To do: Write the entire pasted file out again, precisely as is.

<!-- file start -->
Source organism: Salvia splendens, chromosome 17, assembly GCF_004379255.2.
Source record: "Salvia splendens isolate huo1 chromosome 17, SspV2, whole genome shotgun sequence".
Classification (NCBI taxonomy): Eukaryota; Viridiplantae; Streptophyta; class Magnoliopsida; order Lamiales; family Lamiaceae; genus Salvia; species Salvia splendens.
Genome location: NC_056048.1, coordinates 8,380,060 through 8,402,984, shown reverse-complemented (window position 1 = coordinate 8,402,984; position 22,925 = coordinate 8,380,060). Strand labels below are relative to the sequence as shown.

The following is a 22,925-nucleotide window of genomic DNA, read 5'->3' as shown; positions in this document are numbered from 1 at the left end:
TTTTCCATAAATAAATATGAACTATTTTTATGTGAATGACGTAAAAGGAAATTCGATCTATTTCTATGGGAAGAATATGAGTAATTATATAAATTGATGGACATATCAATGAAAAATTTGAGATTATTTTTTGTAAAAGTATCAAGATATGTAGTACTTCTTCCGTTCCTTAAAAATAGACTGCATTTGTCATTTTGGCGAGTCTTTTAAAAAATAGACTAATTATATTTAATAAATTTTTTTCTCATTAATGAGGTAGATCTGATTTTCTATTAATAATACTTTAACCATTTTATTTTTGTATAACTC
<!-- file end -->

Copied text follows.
Source organism: Salvia splendens, chromosome 17, assembly GCF_004379255.2.
Source record: "Salvia splendens isolate huo1 chromosome 17, SspV2, whole genome shotgun sequence".
Classification (NCBI taxonomy): Eukaryota; Viridiplantae; Streptophyta; class Magnoliopsida; order Lamiales; family Lamiaceae; genus Salvia; species Salvia splendens.
Genome location: NC_056048.1, coordinates 8,380,060 through 8,402,984, shown reverse-complemented (window position 1 = coordinate 8,402,984; position 22,925 = coordinate 8,380,060). Strand labels below are relative to the sequence as shown.

The following is a 22,925-nucleotide window of genomic DNA, read 5'->3' as shown; positions in this document are numbered from 1 at the left end:
TTTTCCATAAATAAATATGAACTATTTTTATGTGAATGACGTAAAAGGAAATTCGATCTATTTCTATGGGAAGAATATGAGTAATTATATAAATTGATGGACATATCAATGAAAAATTTGAGATTATTTTTTGTAAAAGTATCAAGATATGTAGTACTTCTTCCGTTCCTTAAAAATAGACTGCATTTGTCATTTTGGCGAGTCTTTTAAAAAATAGACTAATTATATTTAATAAATTTTTTTCTCATTAATGAGGTAGATCTGATTTTCTATTAATAATACTTTAACCATTTTATTTTTGTATAACTC